The Hidden Illness Most People Won't See in This Photo


I look like a well balanced 18-year-old on vacation. My dad took this picture of my on our recent trip to New Orleans. There are many things that must happen before I am ready to present myself to the world. My backpack hold my drain bag of urine, and a tube runs from my belly button under my dress and into my backpack.

girl standing under large tree

My dress also covers my Pull-Ups. It’s a large place of embarrassment for me. My jagged scars, lines that didn’t come out straight and healed into rounded paths that run across my torso.

Every day could be judgment day for someone who has a hidden illness. Why do you wear your pajamas in public? You don’t deserve to be here. Why can’t you be a “normal” functioning person? Can you hide your bag behind you for the picture?

I just started to notice the ableism in my life. The backhand comments, the looks, the ways I’m told that I’ve missed too many days to stay at this school.

People see it as privilege, the ability to get out of going to school and being exempt from school work. Sleeping during the day. All of these things sound nice, but after awhile you wish you could run with the rest of the crowd. I would take consistent and full-length school days over doctor appointments, IV infusions, therapy appointments because of “medical trauma,” and hospitalizations. I’d rather be well enough to do the work than get out of doing the work because I’m too sick.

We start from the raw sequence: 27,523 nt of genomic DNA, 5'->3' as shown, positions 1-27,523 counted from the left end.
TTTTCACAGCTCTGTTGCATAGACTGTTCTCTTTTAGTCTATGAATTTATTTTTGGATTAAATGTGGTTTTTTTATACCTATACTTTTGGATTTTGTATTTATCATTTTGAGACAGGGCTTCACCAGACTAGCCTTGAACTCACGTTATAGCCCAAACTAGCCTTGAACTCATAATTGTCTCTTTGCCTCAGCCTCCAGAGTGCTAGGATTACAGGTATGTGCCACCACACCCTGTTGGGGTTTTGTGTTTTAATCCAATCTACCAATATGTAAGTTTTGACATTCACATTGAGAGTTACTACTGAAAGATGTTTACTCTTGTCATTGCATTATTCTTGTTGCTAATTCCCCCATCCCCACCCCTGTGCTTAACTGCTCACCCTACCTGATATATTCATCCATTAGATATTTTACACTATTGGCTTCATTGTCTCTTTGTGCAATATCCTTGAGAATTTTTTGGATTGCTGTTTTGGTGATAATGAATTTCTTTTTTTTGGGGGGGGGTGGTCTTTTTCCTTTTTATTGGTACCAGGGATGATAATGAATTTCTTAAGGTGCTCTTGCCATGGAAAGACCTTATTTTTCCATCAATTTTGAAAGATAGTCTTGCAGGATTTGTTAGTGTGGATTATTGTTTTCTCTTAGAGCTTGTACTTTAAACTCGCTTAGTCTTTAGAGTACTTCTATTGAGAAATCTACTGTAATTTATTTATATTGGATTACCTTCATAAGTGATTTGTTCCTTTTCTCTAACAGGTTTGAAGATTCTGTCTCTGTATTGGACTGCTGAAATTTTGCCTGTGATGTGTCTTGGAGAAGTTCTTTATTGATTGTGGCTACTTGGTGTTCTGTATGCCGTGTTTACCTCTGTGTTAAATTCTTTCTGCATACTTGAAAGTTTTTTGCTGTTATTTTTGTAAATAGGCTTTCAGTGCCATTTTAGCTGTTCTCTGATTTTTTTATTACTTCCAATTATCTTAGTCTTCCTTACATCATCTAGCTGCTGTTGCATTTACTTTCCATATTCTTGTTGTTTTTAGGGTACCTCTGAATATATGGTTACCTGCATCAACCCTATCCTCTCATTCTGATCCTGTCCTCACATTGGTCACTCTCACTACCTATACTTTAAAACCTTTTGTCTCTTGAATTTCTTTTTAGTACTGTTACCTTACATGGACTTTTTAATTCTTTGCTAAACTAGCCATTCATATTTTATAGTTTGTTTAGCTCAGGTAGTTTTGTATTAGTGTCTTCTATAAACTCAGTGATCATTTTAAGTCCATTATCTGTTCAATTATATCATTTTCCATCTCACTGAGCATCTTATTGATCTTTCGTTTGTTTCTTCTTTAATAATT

I look healthy, I am relatively healthy (in terms of things). But, there are still days that I have to sit out, from doctor appointments to pain.

A comment coming from an able-bodied person about a non-able-bodied person, is so often judgment. So, next time you see a child acting out, don’t stop and stare, don’t complain. Keep walking because you don’t know their story.

Or next time you see someone who always falls asleep in class, don’t assume they’re lazy, don’t assume they’re irresponsible. Because you don’t know their whole story.

Don’t laugh at people for their differences, don’t assume, don’t judge.

There are so many positive things you can do:

Make sure someone isn’t falling behind.

Make sure someone is safe.

You can turn your act of judgment into a positive action that will help someone instead of hurt them.

A picture may be worth a thousand words, but that doesn’t mean it tells the whole story.

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